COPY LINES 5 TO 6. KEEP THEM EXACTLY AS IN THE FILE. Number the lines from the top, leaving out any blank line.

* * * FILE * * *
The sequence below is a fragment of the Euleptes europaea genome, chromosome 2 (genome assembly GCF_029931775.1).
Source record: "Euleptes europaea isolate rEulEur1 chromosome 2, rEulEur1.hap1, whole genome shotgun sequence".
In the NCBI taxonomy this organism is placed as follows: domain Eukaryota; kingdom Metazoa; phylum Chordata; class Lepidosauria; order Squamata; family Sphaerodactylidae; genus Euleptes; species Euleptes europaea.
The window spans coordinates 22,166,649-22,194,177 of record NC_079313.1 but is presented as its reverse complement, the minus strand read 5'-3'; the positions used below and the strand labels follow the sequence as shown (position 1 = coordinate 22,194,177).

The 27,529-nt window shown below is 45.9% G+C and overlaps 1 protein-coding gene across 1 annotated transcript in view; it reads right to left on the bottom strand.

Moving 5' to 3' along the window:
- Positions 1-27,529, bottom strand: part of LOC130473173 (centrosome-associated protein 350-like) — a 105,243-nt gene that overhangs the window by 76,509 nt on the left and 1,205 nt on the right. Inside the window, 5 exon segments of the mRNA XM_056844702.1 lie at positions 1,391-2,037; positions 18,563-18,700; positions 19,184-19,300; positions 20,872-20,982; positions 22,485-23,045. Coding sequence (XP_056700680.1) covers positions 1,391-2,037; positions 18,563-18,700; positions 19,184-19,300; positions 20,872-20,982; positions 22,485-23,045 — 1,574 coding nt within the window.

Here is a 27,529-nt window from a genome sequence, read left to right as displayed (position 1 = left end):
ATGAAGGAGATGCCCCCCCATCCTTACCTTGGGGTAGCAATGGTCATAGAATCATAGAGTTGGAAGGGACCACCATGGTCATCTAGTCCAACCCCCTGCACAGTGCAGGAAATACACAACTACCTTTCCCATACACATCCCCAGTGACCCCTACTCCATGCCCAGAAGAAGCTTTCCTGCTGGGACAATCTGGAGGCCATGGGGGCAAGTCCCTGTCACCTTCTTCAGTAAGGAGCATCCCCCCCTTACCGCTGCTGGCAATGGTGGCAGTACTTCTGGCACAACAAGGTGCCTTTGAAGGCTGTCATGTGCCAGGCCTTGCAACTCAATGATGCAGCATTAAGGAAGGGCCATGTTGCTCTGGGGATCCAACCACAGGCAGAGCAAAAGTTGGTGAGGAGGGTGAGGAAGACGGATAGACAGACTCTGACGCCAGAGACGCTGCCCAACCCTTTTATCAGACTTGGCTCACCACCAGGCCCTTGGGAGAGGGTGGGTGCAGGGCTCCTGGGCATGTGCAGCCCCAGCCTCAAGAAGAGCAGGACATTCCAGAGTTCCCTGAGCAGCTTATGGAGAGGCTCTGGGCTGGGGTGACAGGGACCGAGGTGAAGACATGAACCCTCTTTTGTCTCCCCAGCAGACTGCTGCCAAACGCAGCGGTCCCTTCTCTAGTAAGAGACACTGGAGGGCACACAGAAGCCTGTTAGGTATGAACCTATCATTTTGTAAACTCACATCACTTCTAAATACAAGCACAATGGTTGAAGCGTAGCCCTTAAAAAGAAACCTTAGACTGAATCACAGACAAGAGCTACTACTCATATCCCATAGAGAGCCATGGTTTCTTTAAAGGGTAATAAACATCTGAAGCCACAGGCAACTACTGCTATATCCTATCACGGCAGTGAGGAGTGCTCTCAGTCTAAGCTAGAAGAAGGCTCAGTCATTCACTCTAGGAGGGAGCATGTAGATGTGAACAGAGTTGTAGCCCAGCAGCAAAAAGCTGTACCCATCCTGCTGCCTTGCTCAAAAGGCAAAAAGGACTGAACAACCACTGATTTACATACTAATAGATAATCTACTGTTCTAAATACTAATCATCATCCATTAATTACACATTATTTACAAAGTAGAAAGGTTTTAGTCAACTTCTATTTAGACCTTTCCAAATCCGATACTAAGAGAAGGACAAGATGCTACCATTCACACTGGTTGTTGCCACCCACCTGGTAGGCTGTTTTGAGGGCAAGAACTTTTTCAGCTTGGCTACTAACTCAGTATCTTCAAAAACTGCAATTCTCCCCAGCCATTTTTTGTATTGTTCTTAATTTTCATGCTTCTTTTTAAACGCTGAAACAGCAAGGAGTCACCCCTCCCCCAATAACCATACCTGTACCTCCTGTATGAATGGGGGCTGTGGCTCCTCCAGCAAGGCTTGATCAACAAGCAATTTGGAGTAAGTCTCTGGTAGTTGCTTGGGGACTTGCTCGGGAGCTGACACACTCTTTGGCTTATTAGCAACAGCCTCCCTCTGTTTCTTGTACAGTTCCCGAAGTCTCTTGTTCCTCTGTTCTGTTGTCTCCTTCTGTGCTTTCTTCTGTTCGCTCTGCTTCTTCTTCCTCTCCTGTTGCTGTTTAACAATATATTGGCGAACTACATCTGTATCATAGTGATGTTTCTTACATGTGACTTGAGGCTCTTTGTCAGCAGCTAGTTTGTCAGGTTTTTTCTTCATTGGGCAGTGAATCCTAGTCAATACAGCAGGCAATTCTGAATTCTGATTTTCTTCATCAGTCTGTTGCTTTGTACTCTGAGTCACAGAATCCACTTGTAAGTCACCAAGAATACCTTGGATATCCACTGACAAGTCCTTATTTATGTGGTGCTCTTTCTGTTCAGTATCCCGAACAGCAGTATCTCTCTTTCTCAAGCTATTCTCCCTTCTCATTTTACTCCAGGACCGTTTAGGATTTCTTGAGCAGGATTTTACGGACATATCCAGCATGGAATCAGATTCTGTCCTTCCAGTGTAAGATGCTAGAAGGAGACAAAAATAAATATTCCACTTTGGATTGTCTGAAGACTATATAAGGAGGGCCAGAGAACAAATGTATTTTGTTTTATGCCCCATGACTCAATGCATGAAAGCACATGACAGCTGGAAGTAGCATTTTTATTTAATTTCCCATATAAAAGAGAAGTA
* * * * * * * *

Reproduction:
The 27,529-nt window shown below is 45.9% G+C and overlaps 1 protein-coding gene across 1 annotated transcript in view; it reads right to left on the bottom strand.

Moving 5' to 3' along the window: